In this Letter we present results from particle tracking velocimetry and direct numerical simulation that are congruent with the existence of a laminar superlayer, as proposed in the pioneering work of Corrsin and Kistler (NACA, Technical Report No. 1244, 1955). We find that the local superlayer velocity is dominated by a viscous component and its magnitude is comparable to the characteristic velocity of the smallest scales of motion. This slow viscous process involves a large surface area so that the global rate of turbulence spreading is set by the largest scales of motion. These findings are important for a better understanding of mixing of mass and momentum in a variety of flows where thin layers of shear exist. Examples are boundary layers, clouds, planetary atmospheres, and oceans. PMID:21517388

Holzner, M; Lüthi, B

2011-04-01

160

Laminar flow control perforated wing panel development  

NASA Technical Reports Server (NTRS)

Many structural concepts for a wing leading edge laminar flow control hybrid panel were analytically investigated. After many small, medium, and large tests, the selected design was verified. New analytic methods were developed to combine porous titanium sheet bonded to a substructure of fiberglass and carbon/epoxy cloth. At -65 and +160 F test conditions, the critical bond of the porous titanium to the composite failed at lower than anticipated test loads. New cure cycles, design improvements, and test improvements significantly improved the strength and reduced the deflections from thermal and lateral loadings. The wave tolerance limits for turbulence were not exceeded. Consideration of the beam column midbay deflections from the combinations of the axial and lateral loadings and thermal bowing at -65 F, room temperature, and +160 F were included. Many lap shear tests were performed at several cure cycles. Results indicate that sufficient verification was obtained to fabricate a demonstration vehicle.

Fischler, J. E.

1986-01-01

161

The Tla protein of Porphyromonas gingivalis W50: a homolog of the RI protease precursor (PrpRI) is an outer membrane receptor required for growth on low levels of hemin.  

PubMed Central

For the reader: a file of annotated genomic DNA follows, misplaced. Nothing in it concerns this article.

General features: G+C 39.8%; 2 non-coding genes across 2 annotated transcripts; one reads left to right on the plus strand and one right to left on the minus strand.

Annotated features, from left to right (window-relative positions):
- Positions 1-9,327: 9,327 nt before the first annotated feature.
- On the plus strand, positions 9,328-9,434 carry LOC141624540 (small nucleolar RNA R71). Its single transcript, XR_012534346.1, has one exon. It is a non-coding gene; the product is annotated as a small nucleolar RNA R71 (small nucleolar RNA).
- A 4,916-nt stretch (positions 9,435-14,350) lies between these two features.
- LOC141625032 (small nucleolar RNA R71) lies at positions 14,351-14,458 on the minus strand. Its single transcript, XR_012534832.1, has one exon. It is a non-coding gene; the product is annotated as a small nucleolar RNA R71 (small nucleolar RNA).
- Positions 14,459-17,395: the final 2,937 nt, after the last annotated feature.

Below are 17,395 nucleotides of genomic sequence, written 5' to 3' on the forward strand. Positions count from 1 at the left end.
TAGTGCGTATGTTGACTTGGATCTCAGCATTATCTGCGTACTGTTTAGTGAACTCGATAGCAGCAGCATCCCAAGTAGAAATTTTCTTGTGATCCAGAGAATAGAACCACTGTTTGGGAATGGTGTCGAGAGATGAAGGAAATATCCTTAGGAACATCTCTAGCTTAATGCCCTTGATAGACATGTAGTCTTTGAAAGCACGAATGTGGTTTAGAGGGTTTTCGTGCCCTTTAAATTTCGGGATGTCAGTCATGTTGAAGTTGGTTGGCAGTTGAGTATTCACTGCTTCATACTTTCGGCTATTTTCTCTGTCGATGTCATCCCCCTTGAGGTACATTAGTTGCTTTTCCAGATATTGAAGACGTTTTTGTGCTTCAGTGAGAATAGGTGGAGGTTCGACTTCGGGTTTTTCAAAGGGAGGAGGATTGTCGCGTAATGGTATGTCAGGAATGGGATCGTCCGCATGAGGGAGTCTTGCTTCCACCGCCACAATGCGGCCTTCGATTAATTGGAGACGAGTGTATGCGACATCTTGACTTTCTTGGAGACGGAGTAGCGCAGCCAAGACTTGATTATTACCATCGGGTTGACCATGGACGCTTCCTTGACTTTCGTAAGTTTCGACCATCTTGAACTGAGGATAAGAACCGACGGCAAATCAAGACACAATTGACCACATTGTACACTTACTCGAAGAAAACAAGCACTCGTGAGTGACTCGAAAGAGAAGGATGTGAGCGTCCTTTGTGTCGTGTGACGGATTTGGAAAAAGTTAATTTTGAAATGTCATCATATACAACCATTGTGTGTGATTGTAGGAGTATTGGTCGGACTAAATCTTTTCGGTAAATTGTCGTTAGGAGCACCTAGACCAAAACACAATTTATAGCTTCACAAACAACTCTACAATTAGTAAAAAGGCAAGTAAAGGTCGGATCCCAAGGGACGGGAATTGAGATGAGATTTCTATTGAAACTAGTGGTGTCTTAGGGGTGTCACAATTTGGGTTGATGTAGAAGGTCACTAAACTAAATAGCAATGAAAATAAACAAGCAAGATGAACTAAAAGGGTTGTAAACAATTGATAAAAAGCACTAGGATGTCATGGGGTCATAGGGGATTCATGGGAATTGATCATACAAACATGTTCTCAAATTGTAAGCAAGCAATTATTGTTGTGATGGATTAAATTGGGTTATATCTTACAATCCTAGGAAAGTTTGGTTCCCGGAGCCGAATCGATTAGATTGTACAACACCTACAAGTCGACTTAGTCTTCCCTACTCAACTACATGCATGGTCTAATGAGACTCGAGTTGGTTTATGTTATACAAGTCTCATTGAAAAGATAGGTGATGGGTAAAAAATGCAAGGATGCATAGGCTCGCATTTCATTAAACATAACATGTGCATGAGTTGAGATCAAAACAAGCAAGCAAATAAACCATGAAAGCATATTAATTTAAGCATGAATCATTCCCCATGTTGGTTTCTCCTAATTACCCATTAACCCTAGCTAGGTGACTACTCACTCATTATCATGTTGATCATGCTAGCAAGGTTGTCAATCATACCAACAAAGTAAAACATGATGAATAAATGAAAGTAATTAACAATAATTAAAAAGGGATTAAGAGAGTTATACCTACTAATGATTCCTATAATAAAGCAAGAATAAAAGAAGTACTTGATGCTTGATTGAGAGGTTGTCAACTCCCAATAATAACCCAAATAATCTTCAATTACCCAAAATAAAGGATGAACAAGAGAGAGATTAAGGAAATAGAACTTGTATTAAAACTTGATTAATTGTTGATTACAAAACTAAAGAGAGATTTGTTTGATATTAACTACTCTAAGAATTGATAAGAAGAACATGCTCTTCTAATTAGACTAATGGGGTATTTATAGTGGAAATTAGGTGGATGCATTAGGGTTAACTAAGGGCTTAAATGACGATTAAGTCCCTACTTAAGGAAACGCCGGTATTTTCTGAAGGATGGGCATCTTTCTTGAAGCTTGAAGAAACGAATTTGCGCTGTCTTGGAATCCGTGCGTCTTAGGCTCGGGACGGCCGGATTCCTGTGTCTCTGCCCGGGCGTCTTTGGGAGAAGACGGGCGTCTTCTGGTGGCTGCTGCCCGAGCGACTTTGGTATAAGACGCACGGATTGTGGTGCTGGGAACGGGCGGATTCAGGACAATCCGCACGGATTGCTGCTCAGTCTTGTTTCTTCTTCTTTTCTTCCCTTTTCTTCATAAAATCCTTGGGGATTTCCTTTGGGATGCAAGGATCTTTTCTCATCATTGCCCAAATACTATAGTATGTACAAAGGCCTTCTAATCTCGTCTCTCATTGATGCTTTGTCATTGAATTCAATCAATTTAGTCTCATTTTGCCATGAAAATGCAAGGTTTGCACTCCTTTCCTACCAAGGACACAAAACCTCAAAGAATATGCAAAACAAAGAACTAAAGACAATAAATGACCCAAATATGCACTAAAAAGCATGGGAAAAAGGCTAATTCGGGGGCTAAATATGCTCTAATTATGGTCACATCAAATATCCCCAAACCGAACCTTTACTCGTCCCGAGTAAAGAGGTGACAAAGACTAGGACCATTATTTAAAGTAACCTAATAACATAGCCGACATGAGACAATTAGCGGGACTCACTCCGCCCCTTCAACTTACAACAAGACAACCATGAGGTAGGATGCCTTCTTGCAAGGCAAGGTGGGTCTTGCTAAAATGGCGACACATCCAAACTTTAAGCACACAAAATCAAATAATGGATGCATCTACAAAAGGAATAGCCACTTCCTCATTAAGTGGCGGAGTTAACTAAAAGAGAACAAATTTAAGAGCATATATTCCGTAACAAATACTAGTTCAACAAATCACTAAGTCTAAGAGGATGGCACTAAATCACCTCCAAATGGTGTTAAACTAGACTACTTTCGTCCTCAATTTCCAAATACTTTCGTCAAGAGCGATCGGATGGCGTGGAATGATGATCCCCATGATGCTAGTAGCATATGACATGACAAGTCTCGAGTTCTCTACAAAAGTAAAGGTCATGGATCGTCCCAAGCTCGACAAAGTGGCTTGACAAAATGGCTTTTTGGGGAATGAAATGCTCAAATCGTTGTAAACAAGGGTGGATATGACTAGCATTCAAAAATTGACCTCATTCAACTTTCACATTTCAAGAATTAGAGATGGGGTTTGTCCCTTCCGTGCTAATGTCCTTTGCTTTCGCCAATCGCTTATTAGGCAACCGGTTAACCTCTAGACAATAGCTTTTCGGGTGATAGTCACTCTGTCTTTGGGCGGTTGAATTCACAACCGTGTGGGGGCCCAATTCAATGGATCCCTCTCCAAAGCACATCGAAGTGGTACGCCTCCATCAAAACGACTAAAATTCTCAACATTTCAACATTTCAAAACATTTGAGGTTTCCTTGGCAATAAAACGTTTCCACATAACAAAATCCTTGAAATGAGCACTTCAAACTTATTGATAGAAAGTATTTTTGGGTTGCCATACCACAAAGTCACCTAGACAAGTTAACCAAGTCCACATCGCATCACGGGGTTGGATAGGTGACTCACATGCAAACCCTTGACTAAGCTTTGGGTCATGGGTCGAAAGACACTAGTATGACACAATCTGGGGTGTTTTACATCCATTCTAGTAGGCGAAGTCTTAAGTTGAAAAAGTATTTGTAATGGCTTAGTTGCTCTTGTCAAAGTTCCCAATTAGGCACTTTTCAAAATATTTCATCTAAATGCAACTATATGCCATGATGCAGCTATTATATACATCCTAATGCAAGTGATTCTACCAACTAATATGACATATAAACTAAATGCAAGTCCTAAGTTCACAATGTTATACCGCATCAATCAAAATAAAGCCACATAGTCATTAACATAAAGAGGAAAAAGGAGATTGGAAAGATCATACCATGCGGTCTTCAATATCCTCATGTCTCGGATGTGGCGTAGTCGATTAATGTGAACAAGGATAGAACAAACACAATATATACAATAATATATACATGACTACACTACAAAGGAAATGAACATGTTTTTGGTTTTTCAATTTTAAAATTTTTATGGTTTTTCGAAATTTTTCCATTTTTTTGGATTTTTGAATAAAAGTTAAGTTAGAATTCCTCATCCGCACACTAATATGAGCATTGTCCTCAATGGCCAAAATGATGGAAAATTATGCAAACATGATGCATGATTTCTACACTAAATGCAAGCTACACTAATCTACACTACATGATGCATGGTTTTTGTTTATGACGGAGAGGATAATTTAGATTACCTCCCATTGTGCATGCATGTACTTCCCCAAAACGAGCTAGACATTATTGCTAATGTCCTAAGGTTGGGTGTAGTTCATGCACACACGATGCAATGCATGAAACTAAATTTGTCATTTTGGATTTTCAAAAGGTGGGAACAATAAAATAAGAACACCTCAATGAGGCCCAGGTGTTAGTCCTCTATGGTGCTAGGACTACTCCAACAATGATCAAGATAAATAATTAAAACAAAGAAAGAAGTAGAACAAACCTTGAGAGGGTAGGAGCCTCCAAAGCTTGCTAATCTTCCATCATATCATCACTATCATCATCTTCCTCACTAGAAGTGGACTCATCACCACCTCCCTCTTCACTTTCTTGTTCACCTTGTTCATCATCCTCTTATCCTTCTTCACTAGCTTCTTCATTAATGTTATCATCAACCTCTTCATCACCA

The prpR1 gene of Porphyromonas gingivalis W50 encodes the polyprotein precursor (PrpRI) of an extracellular arginine-specific protease. PrpRI is organized into four distinct domains (pro, alpha, beta, and gamma) and is processed to a heterodimeric protease (RI) which comprises the alpha and beta components in a noncovalent association. The alpha component contains the protease active site, whereas the beta component appears to have a role in adherence and hemagglutination processes. DNA sequences homologous to the coding region for the RI beta component are present at multiple loci on the P. gingivalis chromosome and may represent a family of related genes. In this report, we describe the cloning, sequence analysis, and characterization of one of these homologous loci isolated in plasmid pJM7. The 6,041-bp P. gingivalis DNA fragment in pJM7 contains a major open reading frame of 3,291 bp with coding potential for a protein with an Mr 118,700. An internal region of the deduced sequence (V304 to N768) shows 98% identity to the beta domain of PrpRI, and the recombinant product of pJM7 is immunoreactive with an antibody specific to the RI beta component. The N terminus of the deduced sequence has regional similarity to TonB-linked receptors which are frequently involved in periplasmic translocation of hemin, iron, colicins, or vitamin B12 in other bacteria. We have therefore designated this gene tla (TonB-linked adhesin). In contrast to the parent strain, an isogenic mutant of P. gingivalis W50 in which the tla was insertionally inactivated was unable to grow in medium containing low concentrations of hemin (<2.5 mg liter(-1)), and hemin-depleted cells of this mutant failed to respond to hemin in an agar diffusion plate assay. These data suggest a role for this gene product in hemin acquisition and utilization. Furthermore, the mutant produced significantly less arginine- and lysine-specific protease activities than the parent strain, indicating that there may be a regulatory relationship between tla and other members of this gene family.